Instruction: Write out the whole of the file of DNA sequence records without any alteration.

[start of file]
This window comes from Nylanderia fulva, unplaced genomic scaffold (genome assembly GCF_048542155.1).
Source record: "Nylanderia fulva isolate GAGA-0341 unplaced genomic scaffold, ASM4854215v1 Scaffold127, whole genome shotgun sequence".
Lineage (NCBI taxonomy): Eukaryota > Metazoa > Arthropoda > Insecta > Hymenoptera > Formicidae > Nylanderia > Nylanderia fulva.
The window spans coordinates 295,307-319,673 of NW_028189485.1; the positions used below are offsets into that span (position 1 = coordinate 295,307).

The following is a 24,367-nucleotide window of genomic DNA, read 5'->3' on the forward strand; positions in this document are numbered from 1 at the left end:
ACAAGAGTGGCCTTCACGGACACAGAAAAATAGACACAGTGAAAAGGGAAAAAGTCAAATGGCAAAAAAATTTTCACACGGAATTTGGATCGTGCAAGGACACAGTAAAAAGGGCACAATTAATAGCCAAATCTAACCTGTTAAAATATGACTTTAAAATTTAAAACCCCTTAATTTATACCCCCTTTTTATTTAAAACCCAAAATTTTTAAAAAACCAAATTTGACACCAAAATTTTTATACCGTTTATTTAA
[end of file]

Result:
This window comes from Nylanderia fulva, unplaced genomic scaffold (genome assembly GCF_048542155.1).
Source record: "Nylanderia fulva isolate GAGA-0341 unplaced genomic scaffold, ASM4854215v1 Scaffold127, whole genome shotgun sequence".
Lineage (NCBI taxonomy): Eukaryota > Metazoa > Arthropoda > Insecta > Hymenoptera > Formicidae > Nylanderia > Nylanderia fulva.
The window spans coordinates 295,307-319,673 of NW_028189485.1; the positions used below are offsets into that span (position 1 = coordinate 295,307).

The following is a 24,367-nucleotide window of genomic DNA, read 5'->3' on the forward strand; positions in this document are numbered from 1 at the left end:
ACAAGAGTGGCCTTCACGGACACAGAAAAATAGACACAGTGAAAAGGGAAAAAGTCAAATGGCAAAAAAATTTTCACACGGAATTTGGATCGTGCAAGGACACAGTAAAAAGGGCACAATTAATAGCCAAATCTAACCTGTTAAAATATGACTTTAAAATTTAAAACCCCTTAATTTATACCCCCTTTTTATTTAAAACCCAAAATTTTTAAAAAACCAAATTTGACACCAAAATTTTTATACCGTTTATTTAA